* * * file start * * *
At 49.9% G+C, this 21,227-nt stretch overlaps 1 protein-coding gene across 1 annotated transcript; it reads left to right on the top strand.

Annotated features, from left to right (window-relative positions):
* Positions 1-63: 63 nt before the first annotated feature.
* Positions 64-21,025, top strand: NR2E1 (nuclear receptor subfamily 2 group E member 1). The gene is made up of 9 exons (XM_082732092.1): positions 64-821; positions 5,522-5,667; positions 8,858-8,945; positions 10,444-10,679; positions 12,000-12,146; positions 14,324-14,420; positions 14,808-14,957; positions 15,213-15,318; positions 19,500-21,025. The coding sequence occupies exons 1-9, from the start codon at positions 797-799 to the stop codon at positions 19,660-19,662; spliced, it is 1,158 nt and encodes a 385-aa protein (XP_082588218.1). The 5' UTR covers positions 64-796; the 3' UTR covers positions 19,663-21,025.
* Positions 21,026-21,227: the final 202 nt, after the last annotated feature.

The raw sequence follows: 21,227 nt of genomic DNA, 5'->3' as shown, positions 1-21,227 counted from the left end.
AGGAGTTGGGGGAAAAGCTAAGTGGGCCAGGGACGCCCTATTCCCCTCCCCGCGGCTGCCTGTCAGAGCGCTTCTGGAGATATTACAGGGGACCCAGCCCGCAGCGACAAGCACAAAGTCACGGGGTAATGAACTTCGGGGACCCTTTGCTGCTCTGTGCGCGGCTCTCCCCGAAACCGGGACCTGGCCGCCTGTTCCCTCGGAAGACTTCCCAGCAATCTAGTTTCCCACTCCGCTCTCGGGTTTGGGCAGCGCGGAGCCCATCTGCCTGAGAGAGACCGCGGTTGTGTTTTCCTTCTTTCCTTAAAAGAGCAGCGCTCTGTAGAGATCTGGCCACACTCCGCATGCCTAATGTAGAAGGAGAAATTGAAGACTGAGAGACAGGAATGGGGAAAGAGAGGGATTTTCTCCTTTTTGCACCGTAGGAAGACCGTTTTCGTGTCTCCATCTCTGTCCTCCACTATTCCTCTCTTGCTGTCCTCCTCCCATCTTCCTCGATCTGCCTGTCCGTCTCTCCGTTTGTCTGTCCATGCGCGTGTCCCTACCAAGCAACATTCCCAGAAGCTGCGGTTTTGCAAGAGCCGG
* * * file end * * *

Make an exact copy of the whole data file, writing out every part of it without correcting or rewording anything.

At 49.9% G+C, this 21,227-nt stretch overlaps 1 protein-coding gene across 1 annotated transcript; it reads left to right on the top strand.

Annotated features, from left to right (window-relative positions):
* Positions 1-63: 63 nt before the first annotated feature.
* Positions 64-21,025, top strand: NR2E1 (nuclear receptor subfamily 2 group E member 1). The gene is made up of 9 exons (XM_082732092.1): positions 64-821; positions 5,522-5,667; positions 8,858-8,945; positions 10,444-10,679; positions 12,000-12,146; positions 14,324-14,420; positions 14,808-14,957; positions 15,213-15,318; positions 19,500-21,025. The coding sequence occupies exons 1-9, from the start codon at positions 797-799 to the stop codon at positions 19,660-19,662; spliced, it is 1,158 nt and encodes a 385-aa protein (XP_082588218.1). The 5' UTR covers positions 64-796; the 3' UTR covers positions 19,663-21,025.
* Positions 21,026-21,227: the final 202 nt, after the last annotated feature.

The raw sequence follows: 21,227 nt of genomic DNA, 5'->3' as shown, positions 1-21,227 counted from the left end.
AGGAGTTGGGGGAAAAGCTAAGTGGGCCAGGGACGCCCTATTCCCCTCCCCGCGGCTGCCTGTCAGAGCGCTTCTGGAGATATTACAGGGGACCCAGCCCGCAGCGACAAGCACAAAGTCACGGGGTAATGAACTTCGGGGACCCTTTGCTGCTCTGTGCGCGGCTCTCCCCGAAACCGGGACCTGGCCGCCTGTTCCCTCGGAAGACTTCCCAGCAATCTAGTTTCCCACTCCGCTCTCGGGTTTGGGCAGCGCGGAGCCCATCTGCCTGAGAGAGACCGCGGTTGTGTTTTCCTTCTTTCCTTAAAAGAGCAGCGCTCTGTAGAGATCTGGCCACACTCCGCATGCCTAATGTAGAAGGAGAAATTGAAGACTGAGAGACAGGAATGGGGAAAGAGAGGGATTTTCTCCTTTTTGCACCGTAGGAAGACCGTTTTCGTGTCTCCATCTCTGTCCTCCACTATTCCTCTCTTGCTGTCCTCCTCCCATCTTCCTCGATCTGCCTGTCCGTCTCTCCGTTTGTCTGTCCATGCGCGTGTCCCTACCAAGCAACATTCCCAGAAGCTGCGGTTTTGCAAGAGCCGG